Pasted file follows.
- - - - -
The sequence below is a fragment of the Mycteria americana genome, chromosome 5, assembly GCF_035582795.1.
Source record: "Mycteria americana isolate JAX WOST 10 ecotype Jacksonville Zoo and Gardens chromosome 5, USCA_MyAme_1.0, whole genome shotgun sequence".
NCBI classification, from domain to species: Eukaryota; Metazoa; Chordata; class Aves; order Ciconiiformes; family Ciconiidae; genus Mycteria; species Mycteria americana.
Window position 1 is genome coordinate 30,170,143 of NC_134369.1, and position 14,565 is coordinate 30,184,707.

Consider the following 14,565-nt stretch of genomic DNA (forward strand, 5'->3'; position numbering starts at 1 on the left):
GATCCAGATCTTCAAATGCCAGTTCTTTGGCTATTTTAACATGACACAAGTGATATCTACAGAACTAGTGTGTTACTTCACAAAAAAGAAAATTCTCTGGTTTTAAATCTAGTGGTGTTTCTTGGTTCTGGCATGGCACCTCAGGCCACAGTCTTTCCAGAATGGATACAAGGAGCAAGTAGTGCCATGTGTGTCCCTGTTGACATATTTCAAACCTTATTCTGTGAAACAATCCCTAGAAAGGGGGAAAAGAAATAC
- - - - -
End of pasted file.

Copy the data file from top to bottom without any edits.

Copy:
The sequence below is a fragment of the Mycteria americana genome, chromosome 5, assembly GCF_035582795.1.
Source record: "Mycteria americana isolate JAX WOST 10 ecotype Jacksonville Zoo and Gardens chromosome 5, USCA_MyAme_1.0, whole genome shotgun sequence".
NCBI classification, from domain to species: Eukaryota; Metazoa; Chordata; class Aves; order Ciconiiformes; family Ciconiidae; genus Mycteria; species Mycteria americana.
Window position 1 is genome coordinate 30,170,143 of NC_134369.1, and position 14,565 is coordinate 30,184,707.

Consider the following 14,565-nt stretch of genomic DNA (forward strand, 5'->3'; position numbering starts at 1 on the left):
GATCCAGATCTTCAAATGCCAGTTCTTTGGCTATTTTAACATGACACAAGTGATATCTACAGAACTAGTGTGTTACTTCACAAAAAAGAAAATTCTCTGGTTTTAAATCTAGTGGTGTTTCTTGGTTCTGGCATGGCACCTCAGGCCACAGTCTTTCCAGAATGGATACAAGGAGCAAGTAGTGCCATGTGTGTCCCTGTTGACATATTTCAAACCTTATTCTGTGAAACAATCCCTAGAAAGGGGGAAAAGAAATAC